A treating physician's opinion can be inconsistent with evidence in the record, and therefore undeserving of controlling weight, if it conflicts with the findings of other physicians. Manley v. Barnhart , 154 F.App'x 532, 536 (7th Cir. 2005); 20 C.F.R. § 404.1527(d)(2), (5). The Commissioner may call upon consultative physicians in order to counteract a treating physician's potential bias:

We must keep in mind the biases that a treating physician may bring to the disability evaluation. "The patient's regular physician may want to do a favor for a friend and client, and so the treating physician may too quickly find disability." Additionally, we have noted that the claimant's regular physician may not appreciate how her patient's case compares to other similar cases, and therefore that a consulting physician's opinion might have the advantages of both impartiality and expertise.

Dixon v. Massanari , 270 F.3d 1171, 1177 (7th Cir. 2001) (citing Stephens v. Heckler , 766 F.2d 284, 289 (7th Cir. 1985)).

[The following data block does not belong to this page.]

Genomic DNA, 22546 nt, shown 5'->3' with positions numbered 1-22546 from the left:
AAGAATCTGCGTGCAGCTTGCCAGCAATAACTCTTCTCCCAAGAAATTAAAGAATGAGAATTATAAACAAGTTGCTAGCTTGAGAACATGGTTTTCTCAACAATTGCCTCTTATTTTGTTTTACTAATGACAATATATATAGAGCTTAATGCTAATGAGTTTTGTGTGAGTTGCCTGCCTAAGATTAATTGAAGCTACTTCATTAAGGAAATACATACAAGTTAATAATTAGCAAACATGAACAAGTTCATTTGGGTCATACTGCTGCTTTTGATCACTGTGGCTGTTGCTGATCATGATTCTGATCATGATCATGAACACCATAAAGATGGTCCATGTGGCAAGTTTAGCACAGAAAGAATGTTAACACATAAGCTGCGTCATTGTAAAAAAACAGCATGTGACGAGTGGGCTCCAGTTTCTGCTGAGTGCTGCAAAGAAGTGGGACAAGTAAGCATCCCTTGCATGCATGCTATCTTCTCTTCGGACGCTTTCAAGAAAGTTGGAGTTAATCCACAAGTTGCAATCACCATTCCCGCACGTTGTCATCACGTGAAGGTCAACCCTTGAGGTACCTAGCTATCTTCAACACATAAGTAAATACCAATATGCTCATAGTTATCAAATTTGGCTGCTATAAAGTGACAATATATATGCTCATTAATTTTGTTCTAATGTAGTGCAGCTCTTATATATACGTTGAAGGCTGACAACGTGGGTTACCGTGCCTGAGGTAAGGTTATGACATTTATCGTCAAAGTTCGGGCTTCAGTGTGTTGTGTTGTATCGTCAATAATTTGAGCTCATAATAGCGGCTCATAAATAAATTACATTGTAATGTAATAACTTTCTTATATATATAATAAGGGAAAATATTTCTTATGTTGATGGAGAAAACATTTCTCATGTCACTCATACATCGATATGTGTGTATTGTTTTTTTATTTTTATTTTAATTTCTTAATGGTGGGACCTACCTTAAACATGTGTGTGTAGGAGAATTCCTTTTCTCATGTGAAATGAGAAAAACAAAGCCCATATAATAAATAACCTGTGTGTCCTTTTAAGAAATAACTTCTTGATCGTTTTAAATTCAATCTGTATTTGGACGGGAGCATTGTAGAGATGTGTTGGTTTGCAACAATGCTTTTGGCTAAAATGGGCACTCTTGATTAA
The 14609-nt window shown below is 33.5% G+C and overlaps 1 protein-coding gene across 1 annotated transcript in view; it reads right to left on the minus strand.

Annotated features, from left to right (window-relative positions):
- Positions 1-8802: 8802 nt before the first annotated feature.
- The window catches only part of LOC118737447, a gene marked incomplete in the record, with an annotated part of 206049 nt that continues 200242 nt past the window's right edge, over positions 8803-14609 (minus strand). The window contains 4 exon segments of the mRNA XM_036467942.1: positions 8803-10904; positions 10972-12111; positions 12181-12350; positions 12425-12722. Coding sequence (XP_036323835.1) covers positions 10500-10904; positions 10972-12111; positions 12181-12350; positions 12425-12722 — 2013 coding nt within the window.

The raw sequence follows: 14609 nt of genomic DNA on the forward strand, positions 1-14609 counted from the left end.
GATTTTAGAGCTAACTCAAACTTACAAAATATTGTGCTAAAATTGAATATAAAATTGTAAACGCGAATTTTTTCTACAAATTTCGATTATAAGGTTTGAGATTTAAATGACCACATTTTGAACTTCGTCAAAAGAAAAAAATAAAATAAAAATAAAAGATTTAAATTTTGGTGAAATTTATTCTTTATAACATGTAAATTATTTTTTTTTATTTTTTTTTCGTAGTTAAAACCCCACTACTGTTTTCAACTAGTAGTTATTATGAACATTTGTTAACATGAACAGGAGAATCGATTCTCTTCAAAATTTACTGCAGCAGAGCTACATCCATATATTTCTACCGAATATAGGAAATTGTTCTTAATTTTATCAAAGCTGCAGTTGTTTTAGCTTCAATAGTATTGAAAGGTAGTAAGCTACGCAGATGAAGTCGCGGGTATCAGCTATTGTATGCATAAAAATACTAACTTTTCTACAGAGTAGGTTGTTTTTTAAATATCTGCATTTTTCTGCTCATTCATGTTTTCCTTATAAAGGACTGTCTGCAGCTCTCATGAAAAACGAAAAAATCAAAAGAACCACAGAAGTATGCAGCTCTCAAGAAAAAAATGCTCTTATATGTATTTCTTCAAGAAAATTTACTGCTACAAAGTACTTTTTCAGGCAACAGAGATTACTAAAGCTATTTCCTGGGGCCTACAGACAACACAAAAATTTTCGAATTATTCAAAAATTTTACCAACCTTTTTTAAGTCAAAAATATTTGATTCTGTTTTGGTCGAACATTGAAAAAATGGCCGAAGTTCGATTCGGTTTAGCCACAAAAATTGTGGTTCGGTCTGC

B. Analysis

Raverty claims that the ALJ erred by improperly weighing the opinions of Drs. Goettsch, Lank, and Heroux. Pl.'s Br. 12-13. According to Raverty, even if his treating physicians' opinions are not given controlling weight, they are still entitled to "special deference." Pl.'s Br. 11. However, if a treating physician's opinion is not accorded controlling weight, then the weight it is given is based on the 20 C.F.R. § 404.1527(d)(2) factors. See Moss , 555 F.3d at 561. ALJ Thompson discounted Raverty's treating physicians' opinions, citing inconsistent evidence in the record as the reason they were not given controlling weight. Moreover, even though the ALJ did not give Dr. Heroux's opinion "controlling weight, " he did give it "great weight" and endorsed Heroux's opinion except for Heroux's limitation on stooping. R. 65.